INDIESTREET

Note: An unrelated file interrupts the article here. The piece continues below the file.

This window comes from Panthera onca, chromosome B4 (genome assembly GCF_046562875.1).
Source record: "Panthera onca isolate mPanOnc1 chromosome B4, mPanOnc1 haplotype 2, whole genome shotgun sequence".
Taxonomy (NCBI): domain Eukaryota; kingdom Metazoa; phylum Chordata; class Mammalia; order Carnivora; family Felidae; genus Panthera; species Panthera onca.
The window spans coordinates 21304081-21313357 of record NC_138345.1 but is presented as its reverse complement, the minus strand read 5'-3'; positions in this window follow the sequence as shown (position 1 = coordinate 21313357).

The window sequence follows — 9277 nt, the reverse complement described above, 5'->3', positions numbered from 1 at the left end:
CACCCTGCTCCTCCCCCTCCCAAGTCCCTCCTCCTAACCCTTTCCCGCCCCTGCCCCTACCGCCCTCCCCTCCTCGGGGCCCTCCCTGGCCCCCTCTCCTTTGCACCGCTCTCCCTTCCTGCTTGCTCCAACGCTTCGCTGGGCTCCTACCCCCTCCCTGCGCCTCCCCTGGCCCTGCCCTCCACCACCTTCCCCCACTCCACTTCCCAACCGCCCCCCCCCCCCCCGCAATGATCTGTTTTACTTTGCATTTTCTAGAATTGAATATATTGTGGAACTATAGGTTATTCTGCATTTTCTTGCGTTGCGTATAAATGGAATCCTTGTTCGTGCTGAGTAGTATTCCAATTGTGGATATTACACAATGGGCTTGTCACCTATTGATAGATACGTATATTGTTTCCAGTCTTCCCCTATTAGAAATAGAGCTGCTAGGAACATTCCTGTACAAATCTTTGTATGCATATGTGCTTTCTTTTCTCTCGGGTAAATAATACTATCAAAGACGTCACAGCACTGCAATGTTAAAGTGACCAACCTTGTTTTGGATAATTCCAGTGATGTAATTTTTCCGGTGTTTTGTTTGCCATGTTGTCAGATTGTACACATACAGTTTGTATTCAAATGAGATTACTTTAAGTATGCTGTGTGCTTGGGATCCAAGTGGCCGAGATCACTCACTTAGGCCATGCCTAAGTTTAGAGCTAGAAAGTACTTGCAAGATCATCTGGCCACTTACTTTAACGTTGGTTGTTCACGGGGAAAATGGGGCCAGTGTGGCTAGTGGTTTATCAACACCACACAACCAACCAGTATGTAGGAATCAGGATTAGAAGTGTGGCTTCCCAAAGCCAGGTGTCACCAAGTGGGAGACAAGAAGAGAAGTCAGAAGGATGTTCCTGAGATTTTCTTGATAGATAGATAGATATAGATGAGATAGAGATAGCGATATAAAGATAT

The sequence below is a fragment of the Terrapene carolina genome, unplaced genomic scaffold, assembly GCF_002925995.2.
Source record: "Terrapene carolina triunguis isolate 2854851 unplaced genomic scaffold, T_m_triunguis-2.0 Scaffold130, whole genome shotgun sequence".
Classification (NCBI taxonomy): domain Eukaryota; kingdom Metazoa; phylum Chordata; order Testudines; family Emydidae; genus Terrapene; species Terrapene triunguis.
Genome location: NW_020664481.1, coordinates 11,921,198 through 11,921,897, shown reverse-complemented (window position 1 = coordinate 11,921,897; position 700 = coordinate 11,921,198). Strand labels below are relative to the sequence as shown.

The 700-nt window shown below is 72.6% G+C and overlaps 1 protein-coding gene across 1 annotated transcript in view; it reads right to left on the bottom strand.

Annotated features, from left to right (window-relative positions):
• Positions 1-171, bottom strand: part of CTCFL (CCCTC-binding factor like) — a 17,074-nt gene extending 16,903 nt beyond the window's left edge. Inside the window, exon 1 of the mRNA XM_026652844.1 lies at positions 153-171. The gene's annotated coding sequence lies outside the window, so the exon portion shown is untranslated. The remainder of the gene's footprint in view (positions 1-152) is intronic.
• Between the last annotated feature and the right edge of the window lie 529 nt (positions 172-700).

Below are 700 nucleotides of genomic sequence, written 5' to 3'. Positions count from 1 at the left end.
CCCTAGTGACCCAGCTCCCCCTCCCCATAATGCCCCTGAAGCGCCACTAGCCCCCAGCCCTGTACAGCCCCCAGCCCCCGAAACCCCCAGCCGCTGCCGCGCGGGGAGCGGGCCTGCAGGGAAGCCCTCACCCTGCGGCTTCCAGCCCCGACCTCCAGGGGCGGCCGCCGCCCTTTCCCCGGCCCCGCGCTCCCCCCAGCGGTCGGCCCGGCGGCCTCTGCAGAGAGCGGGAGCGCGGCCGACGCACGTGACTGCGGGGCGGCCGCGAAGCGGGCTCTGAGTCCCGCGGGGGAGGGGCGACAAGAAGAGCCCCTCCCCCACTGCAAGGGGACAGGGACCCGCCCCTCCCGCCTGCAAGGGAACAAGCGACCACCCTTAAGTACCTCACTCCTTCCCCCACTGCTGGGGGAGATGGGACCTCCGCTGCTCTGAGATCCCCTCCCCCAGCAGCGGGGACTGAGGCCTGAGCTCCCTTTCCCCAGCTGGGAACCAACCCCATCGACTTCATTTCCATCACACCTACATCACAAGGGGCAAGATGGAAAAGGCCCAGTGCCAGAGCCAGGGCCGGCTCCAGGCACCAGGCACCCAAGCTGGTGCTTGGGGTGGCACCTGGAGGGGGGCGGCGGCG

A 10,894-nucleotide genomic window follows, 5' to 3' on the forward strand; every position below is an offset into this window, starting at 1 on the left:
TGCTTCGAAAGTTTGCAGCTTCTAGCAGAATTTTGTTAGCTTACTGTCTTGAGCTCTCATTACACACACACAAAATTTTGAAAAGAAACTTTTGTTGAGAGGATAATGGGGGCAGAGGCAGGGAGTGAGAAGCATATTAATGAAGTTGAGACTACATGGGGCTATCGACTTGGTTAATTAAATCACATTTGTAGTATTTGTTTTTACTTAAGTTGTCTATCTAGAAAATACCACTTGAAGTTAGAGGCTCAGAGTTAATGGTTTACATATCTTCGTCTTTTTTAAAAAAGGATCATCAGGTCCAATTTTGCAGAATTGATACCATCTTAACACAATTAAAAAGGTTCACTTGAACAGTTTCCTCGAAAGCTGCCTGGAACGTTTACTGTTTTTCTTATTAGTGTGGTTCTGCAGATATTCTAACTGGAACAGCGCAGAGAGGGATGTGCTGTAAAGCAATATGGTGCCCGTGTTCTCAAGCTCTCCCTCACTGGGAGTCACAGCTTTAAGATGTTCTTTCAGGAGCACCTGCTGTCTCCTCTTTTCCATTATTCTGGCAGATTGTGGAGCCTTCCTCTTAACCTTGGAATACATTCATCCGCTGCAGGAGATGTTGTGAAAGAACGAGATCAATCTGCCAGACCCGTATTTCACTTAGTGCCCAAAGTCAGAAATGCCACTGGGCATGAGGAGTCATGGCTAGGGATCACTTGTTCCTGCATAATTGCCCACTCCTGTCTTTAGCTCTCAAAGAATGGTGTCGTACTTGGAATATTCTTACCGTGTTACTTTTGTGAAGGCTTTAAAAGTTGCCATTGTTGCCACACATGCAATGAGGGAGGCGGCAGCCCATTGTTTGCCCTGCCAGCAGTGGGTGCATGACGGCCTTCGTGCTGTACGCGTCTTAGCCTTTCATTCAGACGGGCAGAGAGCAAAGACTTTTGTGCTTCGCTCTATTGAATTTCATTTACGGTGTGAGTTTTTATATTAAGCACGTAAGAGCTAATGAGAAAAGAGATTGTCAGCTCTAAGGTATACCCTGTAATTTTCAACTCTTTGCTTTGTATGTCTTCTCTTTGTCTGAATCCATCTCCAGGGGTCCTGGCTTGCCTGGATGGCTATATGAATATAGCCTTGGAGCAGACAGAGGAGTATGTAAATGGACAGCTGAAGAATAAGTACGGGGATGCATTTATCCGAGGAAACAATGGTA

There is no such thing as art without audience.  A motion picture does not even exist without its impact on human viewers. As an independent creator without established lines of distribution, how do you build an audience that yearns for your specific stories? How do you keep them excited about your stories of the future? In today’s market, your response to this question may be the difference between a “one & done” and having a long, sustainable career as a filmmaker. Rather than answer the question in hypotheticals, I will instead take look at a film that has been particularly innovative in their building of a core audience. Hopefully from this others will be inspired to create their own authentic KickStarter campaigns within their self distribution efforts.  Ownership equals accountability: DIY distribution and marketing liberates a filmmaker from an evil third party who might mis-package their film, deliver it to the wrong audience, or even worse not give their seedling the attention it deserves. While this ownership sounds grand in theory, there are 2 catches: (1) there will be no-one else to point the finger at if your film fails and (2) you are going to have to do much more work. Yes, at IndieStreet we champion a group mentality and “do it together”(DIT) over “do it yourself”(DIY), but even on IndieStreet if your film release does not meet your expectations, there is really only one person that is held accountable. Your sisters and uncles and cousins in the Indie Street family will help as much as they can, but this is your baby.  The two IndieStreet partner filmmakers we will feature probably couldn’t be any more different individuals or have more distinct films. The first, “Cam Girlz” directed by Sean Dunne, tackles selling sex on the Internet and emerging forms of human connection. The next, “Tanzania: A journey Within” directed by Sylvia Caminer, documents an African voyage and the resulting personal and societal inner reflection. One of their crowd building campaigns was in the middle of production and the other was leading up to a limited theatrical release. The differences between these two documentaries and their directors only strengthens my encouraging argument: No matter the stage of your career or the stage of your film, you have the ability to execute innovative & authentic strategies to build a sustainable audience.  Film 1: Cam Girlz Documentary (www.camgirlzdoc.com) Director: Sean Dunne – (Oxyana, winner of Best new Doc filmmaker at Tribeca 2013) Promotional Campaign: Crowdfunding campaign that doubled as an audience building promotion. Sean completed a $65,000 KickStarter campaign by partially targeting an untapped audience market. Stage of film during campaign: in Production  1. So Sean, After deciding on your subject matter for Cam Girlz, did you take time to figure out the core audience for your film? If so, how did this help in these early stage promotional efforts? The great mystery and challenge of being someone who makes films for an Internet audience is figuring out exactly who is watching your films. It’s really important for a director in my situation to understand their audience, so I can more effectively hone my message toward them during fundraising and marketing. It’s not always going to be the case but with Cam Girlz we have a bit of a double edged sword in terms of audience – film lovers who have followed my work through the years and the built in viewership that the women we are documenting bring to the table – with very little overlap. The Kickstarter campaign was the perfect opportunity to bring those audiences together. One of the strategies that really helped was launching the campaign after we had a good portion of the film shot and had teasers and trailers in the bag. We needed to show both audiences how we were going to treat this subject matter, not just imply it. In the end that’s what led to the film being successfully funded. 2. This was your second successful KickStarter campaign. What can you share about your experience to date with crowdfunding (as a community growth tool)? What we learned with the Kickstarter campaign for Oxyana was that it was about so much more than just raising money. The Kickstarter established a dialogue about the issues raised in the film and ultimately proved to be PR that we could have never otherwise afforded. Even if the dollars came up short, we were raising awareness about the social issue and attracting passionate supporters even before the film was made. That first campaign helped us identify our core audience and build a grassroots effort that led us to Tribeca, and eventually, to successful self-distribution. Without traditional resources at our disposal all we can do is absorb and assimilate, so when it came time to fund Cam Girlz it was a no brainer to go back to Kickstarter. This time around we really understood the power of crowdfunding and what it meant for growing our audience. 3.  The path for Cam Girlz is still unwritten, but can you discuss why you decided to jump into a self self distribution path with Oxyana so shortly after it won awards at the Tribeca film festival? The idea of taking Oxyana on the film festival circuit for a year or more seemed unnecessary given where my audience comes from in the first place…the Internet. Rather than chase something that others said we were supposed to, we decided to trust ourselves and what we knew. We knew we had the means to self distribute and some good buzz coming off our success at Tribeca, and we knew that all of the initial deals that were put in front of us were bullshit. Putting our film into the machine would have only slowed the process of getting it to a wide audience. So we stayed small, focused, and in the moment. Eventually we had an epiphany of the obvious…that the film should be available to audiences while it still had all this momentum. And the decision paid off. There are a lot of old guard ways of doing things that filmmakers blindly subscribe to when it comes to getting your work out there. We don’t have to be beholden to festival programmers or sales agents anymore. We need to take the opportunities in front of us, and not be afraid to start from scratch and make this more sustainable for ourselves. We have personally been lucky that Oxyana has been successful, but honestly, even if our means of distribution was an utter failure, I’d wear it as a badge of honor. I’d rather retain ownership and fail hard than buy into a system that never gave a fuck about me to begin with. -------------------------------------------------------------------------------------------------------- Sean’s final statements should hit home for all filmmakers. Do not be afraid of failure or of what someone will say if a big studio does not pick up your picture. With current technologies, by branding yourself as a filmmaker or group of filmmakers, you can become your own studio machine. This is of course only if you put out quality content and focus on building your audience in authentic ways like Sean and his wonderful producer, Cass Greener, have done. By tackling a unique subject matter, Sean and Cass have not only fed their craving for spelunking the caverns of human character, but they have also tapped into a whole new market. Probably half of the audience of Cam Girlz will be from the world of internet sex, not from the already saturated indie film community. In my opinion, at least a quarter of them will be so intrigued by the film’s non-boob storyline that they will start to follow the film’s director and his career.   Easily thousands of viewers that probably have 0 interest in indie film, but now they have an interest in Sean Dunne.   This new audience segment, on top of the fans from Oxyana, on top of the fans from IndieStreet and even this simple post will all roll Sean over into his next film and continue to grow his core audience even further. Uncovering an untapped market segment isn’t easy, but if you are a great storyteller and you focus on strategic audience building at the early stages of your film…you can create a sustainable filmmaking career and gain some invaluable Indie street cred like my man Sean Dunne. -Jay Webb